Hurricane Irma has intensified into a dangerous category 5 hurricane as it speeds toward the OECS islands of Antigua and Barbuda and St Kitts and Nevis.
At 8 o’clock this morning, the center of Irma was located at approximately 270 miles east of Antigua and is moving westward at about 14 mph.
Irma’s maximum sustained winds have increased to 175 mph, according to the National Hurricane Centre.
Hurricane warnings have been issued for the northern Leeward Islands, Puerto Rico and the Virgin Islands. This includes Antigua, Barbuda, Anguilla, Montserrat, St. Kitts, Nevis, Saba, St. Eustatius, Sint Maarten, St. Martin, St. Barthelemy, Vieques and Culebra.
Additionally, both a hurricane watch and a tropical storm warning have been issued for Guadeloupe, and a tropical storm warning is in effect for Dominica.
Both LIAT and Caribbean Airlines have cancelled a host of flights to and from the region today and through to Wednesday.
Irma is likely to make a direct hit on the northern Leeward Islands overnight tonight into Wednesday as at least a Category 4 hurricane, the strongest to hit that area since Lenny in 1999.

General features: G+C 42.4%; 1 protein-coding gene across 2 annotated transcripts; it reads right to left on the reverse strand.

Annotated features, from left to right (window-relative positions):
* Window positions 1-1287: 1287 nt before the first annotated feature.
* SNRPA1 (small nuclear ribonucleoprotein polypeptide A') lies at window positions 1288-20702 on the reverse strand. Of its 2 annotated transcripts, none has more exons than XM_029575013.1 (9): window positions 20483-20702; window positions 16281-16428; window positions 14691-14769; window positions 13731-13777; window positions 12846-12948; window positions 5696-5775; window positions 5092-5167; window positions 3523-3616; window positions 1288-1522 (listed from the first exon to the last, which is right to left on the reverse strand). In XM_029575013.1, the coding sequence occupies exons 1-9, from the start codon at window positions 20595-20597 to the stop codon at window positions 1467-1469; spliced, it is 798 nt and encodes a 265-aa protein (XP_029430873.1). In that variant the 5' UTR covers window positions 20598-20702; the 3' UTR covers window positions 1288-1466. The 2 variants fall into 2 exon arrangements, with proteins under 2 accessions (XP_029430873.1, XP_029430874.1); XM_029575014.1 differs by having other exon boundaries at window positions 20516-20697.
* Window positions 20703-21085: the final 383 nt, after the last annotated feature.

Hurricane-force winds (74-plus mph) are expected within the hurricane warning area of the Leeward Islands by Tuesday night, and tropical-storm-force winds (39-plus mph) are expected by late Tuesday.
Experts say destructive winds, capable of widespread tree damage, power outages, and structural damage can be expected. Storm-surge flooding, high surf and rip currents will also be dangers, and heavy rain could contribute to flooding and mudslides, as well.
The NHC says that a storm surge of 6 to 9 feet above normal tide levels is possible in the extreme northern Leeward Islands near and north of where the center tracks. Battering waves will ride atop the surge, capable of additional damage and erosion at the coast.
Rainfall totals in the Leeward Islands may total 4 to 8 inches, with locally 12 inches in spots.
Conditions should improve by Wednesday night.